I hope you’ve enjoyed the article and found it useful. Your questions and comments are always welcome! Remember any purchase you make from Mounts Plus by clicking on the ad here on the blog and enter Gunner777 at checkout you get 10% off even on ACOGs etc.
April 22, 2012
The Army awarded Remington Arms Company an April 20 contract to make tens of thousands of M4A1 carbines. By outbidding Colt Defense — the original maker of the M4 — Remington may end up being the only winner in what many gun makers have labeled as the Army’s well-intentioned but doomed effort to arm soldiers with a better carbine.
On the upside, the award means that more soldiers will go into combat with the M4A1, a SOF version of the carbine that features a more durable barrel and a full-auto capability. The Army’s decision to dump the three-round burst setting will give soldiers a more consistent trigger and better accuracy.
It’s part of the service’s dual-path strategy to improve the individual carbine. Army weapons officials recently completed phase one of the service’s Improved Carbine Competition and will soon announce which companies proved they have the infrastructure and production capacity to turn out thousands of new weapons. Gun makers that advance to the second and third phases of the competition will have hundreds of thousands of test rounds fired through their prototypes before the Army announces one winner.
Many small-arms firms believe the endeavor is a waste of time since the Army has shown no interest in new calibers or features that would increase modularity. In the end, the winner of the competition will likely lose when the Army conducts a business-case analysis comparing it to the new-and-improved carbine that emerges from the parallel effort known as the M4 Product Improvement Program.
Questions have already started to surface over just how successful the PIP will be since the Army recently canceled a search for an improved bolt and bolt-carrier assembly. Companies such as LWRC International, Remington and Smith & Wesson that competed for the bolt and bolt-carrier assembly portion of the PIP were notified by the Army April 10 that none of the submissions offered enough improvement over the M4′s existing bolt and bolt-carrier assembly. It will be interesting to see if similar efforts to improve components such as the selector-switch assembly and the forward-rail assembly suffer the same fate.
April 21, 2012
Izhmash, the manufacturer of assault rifle AK-47, or Kalashnikov, officially went bankrupt over unpaid debts, according to the Russian Ria Rovosti news agency.
More than 100 million AK-type rifles are estimated to have been built since they were first introduced by inventor Mihail Kalashnikov in 1947.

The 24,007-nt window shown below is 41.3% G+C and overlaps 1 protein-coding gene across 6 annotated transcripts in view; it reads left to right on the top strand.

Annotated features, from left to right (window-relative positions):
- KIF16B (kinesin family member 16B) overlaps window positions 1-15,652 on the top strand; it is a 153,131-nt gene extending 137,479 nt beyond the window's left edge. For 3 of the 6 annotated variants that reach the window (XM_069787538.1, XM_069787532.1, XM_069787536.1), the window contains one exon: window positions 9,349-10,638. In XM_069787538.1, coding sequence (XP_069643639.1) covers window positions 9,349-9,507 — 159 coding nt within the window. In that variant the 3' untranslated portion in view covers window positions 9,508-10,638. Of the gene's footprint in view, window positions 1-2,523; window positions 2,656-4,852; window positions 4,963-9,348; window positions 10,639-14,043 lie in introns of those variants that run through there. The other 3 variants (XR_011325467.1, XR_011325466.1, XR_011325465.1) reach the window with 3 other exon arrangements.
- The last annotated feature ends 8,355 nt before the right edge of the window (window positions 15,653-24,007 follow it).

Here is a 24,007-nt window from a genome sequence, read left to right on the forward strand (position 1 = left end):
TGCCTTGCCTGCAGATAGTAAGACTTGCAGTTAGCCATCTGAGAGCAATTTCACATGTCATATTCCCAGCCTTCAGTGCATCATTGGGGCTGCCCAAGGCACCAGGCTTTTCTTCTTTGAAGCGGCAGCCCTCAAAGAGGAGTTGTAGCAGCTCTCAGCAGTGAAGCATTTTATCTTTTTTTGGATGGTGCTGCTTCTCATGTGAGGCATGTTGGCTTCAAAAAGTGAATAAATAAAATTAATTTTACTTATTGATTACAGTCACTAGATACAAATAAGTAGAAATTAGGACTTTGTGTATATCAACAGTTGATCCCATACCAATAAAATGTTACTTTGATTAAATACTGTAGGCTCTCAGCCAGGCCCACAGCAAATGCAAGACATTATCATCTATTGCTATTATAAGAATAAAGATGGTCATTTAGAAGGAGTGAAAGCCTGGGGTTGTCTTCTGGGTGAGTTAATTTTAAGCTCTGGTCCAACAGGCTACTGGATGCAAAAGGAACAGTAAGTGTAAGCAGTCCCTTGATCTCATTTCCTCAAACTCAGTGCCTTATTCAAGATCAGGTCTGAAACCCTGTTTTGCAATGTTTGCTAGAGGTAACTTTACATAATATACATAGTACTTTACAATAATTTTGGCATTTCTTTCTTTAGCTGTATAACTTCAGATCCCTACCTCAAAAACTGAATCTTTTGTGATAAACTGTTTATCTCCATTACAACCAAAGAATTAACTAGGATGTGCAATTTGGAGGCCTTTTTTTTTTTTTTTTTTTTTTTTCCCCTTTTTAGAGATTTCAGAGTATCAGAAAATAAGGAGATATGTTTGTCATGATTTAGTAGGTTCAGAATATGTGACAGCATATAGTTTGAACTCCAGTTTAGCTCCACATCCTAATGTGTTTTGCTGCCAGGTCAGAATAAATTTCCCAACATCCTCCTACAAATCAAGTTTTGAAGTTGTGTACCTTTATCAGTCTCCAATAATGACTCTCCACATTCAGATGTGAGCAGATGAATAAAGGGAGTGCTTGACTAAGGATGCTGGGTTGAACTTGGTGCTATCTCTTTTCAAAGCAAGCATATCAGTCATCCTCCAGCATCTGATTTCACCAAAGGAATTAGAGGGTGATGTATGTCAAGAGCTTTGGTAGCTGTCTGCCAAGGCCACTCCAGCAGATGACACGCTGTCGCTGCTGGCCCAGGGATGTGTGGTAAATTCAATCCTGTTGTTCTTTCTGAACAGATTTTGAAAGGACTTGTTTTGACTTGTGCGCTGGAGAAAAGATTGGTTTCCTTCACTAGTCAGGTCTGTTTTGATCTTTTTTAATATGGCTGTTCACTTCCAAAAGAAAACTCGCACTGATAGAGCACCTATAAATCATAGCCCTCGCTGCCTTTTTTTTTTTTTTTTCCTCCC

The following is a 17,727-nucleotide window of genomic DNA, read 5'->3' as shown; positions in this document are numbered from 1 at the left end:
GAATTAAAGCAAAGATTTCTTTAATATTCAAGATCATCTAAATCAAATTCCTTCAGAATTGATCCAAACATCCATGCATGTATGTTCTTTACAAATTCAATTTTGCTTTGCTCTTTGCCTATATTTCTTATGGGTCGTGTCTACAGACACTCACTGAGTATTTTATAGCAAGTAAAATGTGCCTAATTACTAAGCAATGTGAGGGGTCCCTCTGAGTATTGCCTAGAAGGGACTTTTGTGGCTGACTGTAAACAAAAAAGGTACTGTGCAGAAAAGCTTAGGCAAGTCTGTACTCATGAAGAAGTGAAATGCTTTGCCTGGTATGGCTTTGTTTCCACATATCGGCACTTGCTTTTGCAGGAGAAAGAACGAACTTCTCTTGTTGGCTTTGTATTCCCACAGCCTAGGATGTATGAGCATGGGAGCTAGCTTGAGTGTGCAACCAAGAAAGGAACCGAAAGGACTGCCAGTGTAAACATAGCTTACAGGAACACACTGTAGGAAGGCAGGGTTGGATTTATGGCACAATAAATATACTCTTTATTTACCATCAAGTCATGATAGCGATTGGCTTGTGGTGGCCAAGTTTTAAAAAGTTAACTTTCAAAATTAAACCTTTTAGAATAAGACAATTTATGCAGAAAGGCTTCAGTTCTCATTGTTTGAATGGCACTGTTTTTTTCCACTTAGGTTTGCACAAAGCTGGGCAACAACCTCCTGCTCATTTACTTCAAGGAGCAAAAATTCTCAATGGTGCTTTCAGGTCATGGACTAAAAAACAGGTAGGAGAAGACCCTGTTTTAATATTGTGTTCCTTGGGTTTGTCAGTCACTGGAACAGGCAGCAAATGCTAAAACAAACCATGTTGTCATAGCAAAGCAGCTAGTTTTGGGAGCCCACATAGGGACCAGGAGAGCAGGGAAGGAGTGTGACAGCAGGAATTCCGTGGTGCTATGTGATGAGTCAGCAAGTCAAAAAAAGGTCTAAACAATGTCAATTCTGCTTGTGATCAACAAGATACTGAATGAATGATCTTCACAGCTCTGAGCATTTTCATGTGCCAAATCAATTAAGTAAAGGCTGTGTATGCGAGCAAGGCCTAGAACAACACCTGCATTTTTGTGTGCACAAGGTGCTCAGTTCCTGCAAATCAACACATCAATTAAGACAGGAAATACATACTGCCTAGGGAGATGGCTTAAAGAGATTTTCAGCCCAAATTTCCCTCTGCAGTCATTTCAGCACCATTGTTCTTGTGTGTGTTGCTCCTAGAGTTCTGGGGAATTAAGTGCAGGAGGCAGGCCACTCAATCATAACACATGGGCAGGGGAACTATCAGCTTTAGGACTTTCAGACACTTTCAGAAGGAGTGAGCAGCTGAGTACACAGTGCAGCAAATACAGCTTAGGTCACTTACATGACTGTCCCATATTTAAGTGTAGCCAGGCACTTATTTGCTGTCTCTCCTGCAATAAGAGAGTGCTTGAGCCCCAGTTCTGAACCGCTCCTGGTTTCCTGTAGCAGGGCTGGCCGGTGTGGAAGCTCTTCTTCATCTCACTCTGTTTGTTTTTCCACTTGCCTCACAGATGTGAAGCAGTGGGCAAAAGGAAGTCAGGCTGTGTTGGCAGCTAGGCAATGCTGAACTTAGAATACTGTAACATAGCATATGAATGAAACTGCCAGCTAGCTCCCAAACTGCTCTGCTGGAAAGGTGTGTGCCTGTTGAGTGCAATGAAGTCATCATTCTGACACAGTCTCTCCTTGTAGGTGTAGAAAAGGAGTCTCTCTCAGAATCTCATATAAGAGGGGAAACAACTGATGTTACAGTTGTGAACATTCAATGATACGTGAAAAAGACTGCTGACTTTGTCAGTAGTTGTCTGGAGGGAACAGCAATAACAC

Izhmash is a unit of the Russian Technologies Corporation, a state holding company with mining, arms and automotive assets.
A court has given the green light to Izmash factory being wound up, following a lawsuit issued by a creditor owed 814,000 rubles ($275,000). The Kalashnikov maker is now in receivership, and an administrator has been appointed by the court.
The bankruptcy is part of the re-organization procedure that was launched last year by Kalashnikov’s parent company, Russian Technologies State Corporation. Its director Maksim Kuzyuk said the bankruptcy procedure would help save the brand and most of the company’s property.
Izhmash, which has 5.3 billion ruble loan debts, registered 2.4 billion rubles of loss in 2011. Its production volume decreased by 45.5 percent last year. A major blow for Izmash came when the Russian Defence Ministry announced that it would not purchase the newly-created rifle the AK-12, which was unveiled in February.
This is an article from a Turkish newspaper. The rumor of the company going under has been swirling since 2009. This time it’s the real deal. Will they re-organize and stay in business? It is Russia so it’s anyone’s guess at this point.
I’ll try to keep everyone up to date as I hear updates.
December 30, 2011
I recently had an opportunity to review a KRISS Vector carbine. This very interesting gun chambered in 45 acp and uses a standard Glock 13 round magazine. An adapter is also available from KRISS allowing the user to carry 30 rounds in the magazine. The weight is only 5.7 pounds, accurate easy to use and a very enjoyable gun to shoot.
The complete review is over on “The Firearm Blog” KRISS Review
Just click the link. I hope you enjoy it!
July 29, 2011
I recently wrote an article for “The Firearms Blog” I wanted to share with readers of my blog.
Link to article
June 22, 2011
I recently wrote a review for “The Firearm Blog” on the Century C93. This rifle is a clone of the H&K 93 at a much more affordable price. This turned out to be a very pleasant experience. I hope you enjoy the review and as always feel free to comment:-)
Click this link to read this review: C-93 rifle
May 16, 2011
My review on modernizing the Golani has been posted on Guns for Sale.com. I hope everyone enjoys it:-)
May 15, 2011
I have a post you might enjoy on Guns for Sale.com This one is on the Century Arms Golani rifle.
Link to the Golani review
My reviews for GFS have been moved to “The Firearm Blog”
Hello all I wanted to announce I will be writing gun reviews weekly for the online gun shop and accessories dealer Guns for Sale.com. These reviews will be posted from now on at “The Firearm Blog”—link above:-) I will still post on Gunners Journal.
My ethics that apply to the blog will be in place as always so the reviews you read on Guns for Sale.com will be 100% correct and honest to the best of my ability.
Your questions and comments can be posted on their website and I will respond as quickly as possible as has always been the case here. They are good folks and I encourage you to look over the guns they stock at very fair prices.
The first article should be out in the next week or so.
March 22, 2010
Norinco’s version of the Winchester model 1897 shotgun in 12 gauge riot gun version
Videos at the bottom of the article showcasing the old west shotguns of J. Browning